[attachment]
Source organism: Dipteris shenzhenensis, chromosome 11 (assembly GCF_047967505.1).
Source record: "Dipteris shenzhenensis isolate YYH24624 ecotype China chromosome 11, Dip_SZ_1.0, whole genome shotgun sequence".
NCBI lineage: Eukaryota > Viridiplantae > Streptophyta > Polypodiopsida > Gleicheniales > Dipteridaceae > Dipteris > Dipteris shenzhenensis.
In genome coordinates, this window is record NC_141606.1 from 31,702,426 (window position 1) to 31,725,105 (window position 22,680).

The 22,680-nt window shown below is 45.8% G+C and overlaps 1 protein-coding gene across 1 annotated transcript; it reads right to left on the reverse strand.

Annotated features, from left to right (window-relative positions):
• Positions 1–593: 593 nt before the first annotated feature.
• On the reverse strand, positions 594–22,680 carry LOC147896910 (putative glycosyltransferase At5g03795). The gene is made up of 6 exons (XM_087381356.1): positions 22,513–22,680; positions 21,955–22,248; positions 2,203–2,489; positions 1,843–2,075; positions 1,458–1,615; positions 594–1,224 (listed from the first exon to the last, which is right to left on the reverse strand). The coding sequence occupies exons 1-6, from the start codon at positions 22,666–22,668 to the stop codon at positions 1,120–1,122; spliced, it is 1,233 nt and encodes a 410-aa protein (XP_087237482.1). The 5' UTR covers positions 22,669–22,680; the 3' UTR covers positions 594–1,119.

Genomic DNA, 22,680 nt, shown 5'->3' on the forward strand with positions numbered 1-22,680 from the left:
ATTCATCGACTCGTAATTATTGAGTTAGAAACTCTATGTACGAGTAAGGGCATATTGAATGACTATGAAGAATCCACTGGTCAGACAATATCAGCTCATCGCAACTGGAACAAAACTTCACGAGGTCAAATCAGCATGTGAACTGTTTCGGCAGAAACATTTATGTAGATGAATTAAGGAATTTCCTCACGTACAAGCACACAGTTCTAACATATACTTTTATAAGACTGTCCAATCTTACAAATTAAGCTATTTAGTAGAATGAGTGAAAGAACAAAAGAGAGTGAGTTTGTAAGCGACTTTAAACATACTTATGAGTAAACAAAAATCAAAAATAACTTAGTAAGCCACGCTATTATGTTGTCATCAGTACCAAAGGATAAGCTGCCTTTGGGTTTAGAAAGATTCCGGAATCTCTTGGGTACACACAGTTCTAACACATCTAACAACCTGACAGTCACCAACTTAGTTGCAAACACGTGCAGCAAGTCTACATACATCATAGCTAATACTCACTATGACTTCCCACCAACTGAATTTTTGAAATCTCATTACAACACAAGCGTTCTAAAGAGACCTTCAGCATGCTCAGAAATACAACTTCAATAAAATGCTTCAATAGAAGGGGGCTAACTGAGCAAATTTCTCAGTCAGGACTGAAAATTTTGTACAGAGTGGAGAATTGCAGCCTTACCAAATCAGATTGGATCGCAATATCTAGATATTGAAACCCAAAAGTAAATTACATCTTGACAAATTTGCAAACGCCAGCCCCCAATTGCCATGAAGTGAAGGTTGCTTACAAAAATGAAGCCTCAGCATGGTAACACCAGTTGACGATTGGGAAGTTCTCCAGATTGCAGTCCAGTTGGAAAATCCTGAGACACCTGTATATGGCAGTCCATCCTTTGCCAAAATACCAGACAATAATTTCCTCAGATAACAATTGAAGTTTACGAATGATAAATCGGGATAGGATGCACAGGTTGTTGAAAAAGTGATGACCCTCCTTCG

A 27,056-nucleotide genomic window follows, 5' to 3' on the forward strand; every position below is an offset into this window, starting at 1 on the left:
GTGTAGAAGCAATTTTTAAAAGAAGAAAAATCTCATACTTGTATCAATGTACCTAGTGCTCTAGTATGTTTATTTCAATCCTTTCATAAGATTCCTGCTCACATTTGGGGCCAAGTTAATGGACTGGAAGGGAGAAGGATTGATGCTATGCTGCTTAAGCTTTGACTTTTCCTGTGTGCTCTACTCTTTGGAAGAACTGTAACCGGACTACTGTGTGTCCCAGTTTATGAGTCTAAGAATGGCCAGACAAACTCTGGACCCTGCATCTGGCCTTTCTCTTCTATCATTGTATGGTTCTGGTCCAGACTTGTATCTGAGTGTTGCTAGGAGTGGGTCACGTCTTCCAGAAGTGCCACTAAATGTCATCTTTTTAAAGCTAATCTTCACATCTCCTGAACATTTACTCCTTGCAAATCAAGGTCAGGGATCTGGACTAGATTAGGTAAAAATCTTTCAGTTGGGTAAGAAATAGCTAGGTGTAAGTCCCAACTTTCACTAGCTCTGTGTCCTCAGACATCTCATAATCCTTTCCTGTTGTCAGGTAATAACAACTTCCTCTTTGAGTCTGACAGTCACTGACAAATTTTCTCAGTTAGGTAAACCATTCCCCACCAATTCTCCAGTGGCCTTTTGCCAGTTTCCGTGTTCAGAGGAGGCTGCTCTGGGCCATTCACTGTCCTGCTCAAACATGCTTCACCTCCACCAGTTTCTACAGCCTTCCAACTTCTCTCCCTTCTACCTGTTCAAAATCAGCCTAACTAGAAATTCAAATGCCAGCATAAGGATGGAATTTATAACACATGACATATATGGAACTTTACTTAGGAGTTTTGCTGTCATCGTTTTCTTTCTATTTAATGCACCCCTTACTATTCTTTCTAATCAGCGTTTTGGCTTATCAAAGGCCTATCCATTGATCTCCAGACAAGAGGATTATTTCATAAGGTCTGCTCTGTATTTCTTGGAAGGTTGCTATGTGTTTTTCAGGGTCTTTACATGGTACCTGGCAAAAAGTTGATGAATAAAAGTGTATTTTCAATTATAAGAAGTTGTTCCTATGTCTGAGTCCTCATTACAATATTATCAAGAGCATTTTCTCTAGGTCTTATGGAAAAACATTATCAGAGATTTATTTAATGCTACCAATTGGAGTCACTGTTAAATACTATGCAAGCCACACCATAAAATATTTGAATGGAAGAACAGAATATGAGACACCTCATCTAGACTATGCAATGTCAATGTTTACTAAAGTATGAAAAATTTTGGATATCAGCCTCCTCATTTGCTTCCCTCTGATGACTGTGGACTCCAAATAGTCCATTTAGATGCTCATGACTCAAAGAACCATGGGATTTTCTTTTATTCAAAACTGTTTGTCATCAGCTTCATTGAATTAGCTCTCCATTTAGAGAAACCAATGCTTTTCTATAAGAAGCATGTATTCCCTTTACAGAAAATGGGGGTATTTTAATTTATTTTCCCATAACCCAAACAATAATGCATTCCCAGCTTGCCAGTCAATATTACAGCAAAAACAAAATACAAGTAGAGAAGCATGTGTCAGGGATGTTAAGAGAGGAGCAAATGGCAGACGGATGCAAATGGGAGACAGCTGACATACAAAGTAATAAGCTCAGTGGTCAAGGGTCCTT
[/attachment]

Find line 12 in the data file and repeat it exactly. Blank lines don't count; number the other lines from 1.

GTGTAGAAGCAATTTTTAAAAGAAGAAAAATCTCATACTTGTATCAATGTACCTAGTGCTCTAGTATGTTTATTTCAATCCTTTCATAAGATTCCTGCTCACATTTGGGGCCAAGTTAATGGACTGGAAGGGAGAAGGATTGATGCTATGCTGCTTAAGCTTTGACTTTTCCTGTGTGCTCTACTCTTTGGAAGAACTGTAACCGGACTACTGTGTGTCCCAGTTTATGAGTCTAAGAATGGCCAGACAAACTCTGGACCCTGCATCTGGCCTTTCTCTTCTATCATTGTATGGTTCTGGTCCAGACTTGTATCTGAGTGTTGCTAGGAGTGGGTCACGTCTTCCAGAAGTGCCACTAAATGTCATCTTTTTAAAGCTAATCTTCACATCTCCTGAACATTTACTCCTTGCAAATCAAGGTCAGGGATCTGGACTAGATTAGGTAAAAATCTTTCAGTTGGGTAAGAAATAGCTAGGTGTAAGTCCCAACTTTCACTAGCTCTGTGTCCTCAGACATCTCATAATCCTTTCCTGTTGTCAGGTAATAACAACTTCCTCTTTGAGTCTGACAGTCACTGACAAATTTTCTCAGTTAGGTAAACCATTCCCCACCAATTCTCCAGTGGCCTTTTGCCAGTTTCCGTGTTCAGAGGAGGCTGCTCTGGGCCATTCACTGTCCTGCTCAAACATGCTTCACCTCCACCAGTTTCTACAGCCTTCCAACTTCTCTCCCTTCTACCTGTTCAAAATCAGCCTAACTAGAAATTCAAATGCCAGCATAAGGATGGAATTTATAACACATGACATATATGGAACTTTACTTAGGAGTTTTGCTGTCATCGTTTTCTTTCTATTTAATGCACCCCTTACTATTCTTTCTAATCAGCGTTTTGGCTTATCAAAGGCCTATCCATTGATCTCCAGACAAGAGGATTATTTCATAAGGTCTGCTCTGTATTTCTTGGAAGGTTGCTATGTGTTTTTCAGGGTCTTTACATGGTACCTGGCAAAAAGTTGATGAATAAAAGTGTATTTTCAATTATAAGAAGTTGTTCCTATGTCTGAGTCCTCATTACAATATTATCAAGAGCATTTTCTCTAGGTCTTATGGAAAAACATTATCAGAGATTTATTTAATGCTACCAATTGGAGTCACTGTTAAATACTATGCAAGCCACACCATAAAATATTTGAATGGAAGAACAGAATATGAGACACCTCATCTAGACTATGCAATGTCAATGTTTACTAAAGTATGAAAAATTTTGGATATCAGCCTCCTCATTTGCTTCCCTCTGATGACTGTGGACTCCAAATAGTCCATTTAGATGCTCATGACTCAAAGAACCATGGGATTTTCTTTTATTCAAAACTGTTTGTCATCAGCTTCATTGAATTAGCTCTCCATTTAGAGAAACCAATGCTTTTCTATAAGAAGCATGTATTCCCTTTACAGAAAATGGGGGTATTTTAATTTATTTTCCCATAACCCAAACAATAATGCATTCCCAGCTTGCCAGTCAATATTACAGCAAAAACAAAATACAAGTAGAGAAGCATGTGTCAGGGATGTTAAGAGAGGAGCAAATGGCAGACGGATGCAAATGGGAGACAGCTGACATACAAAGTAATAAGCTCAGTGGTCAAGGGTCCTT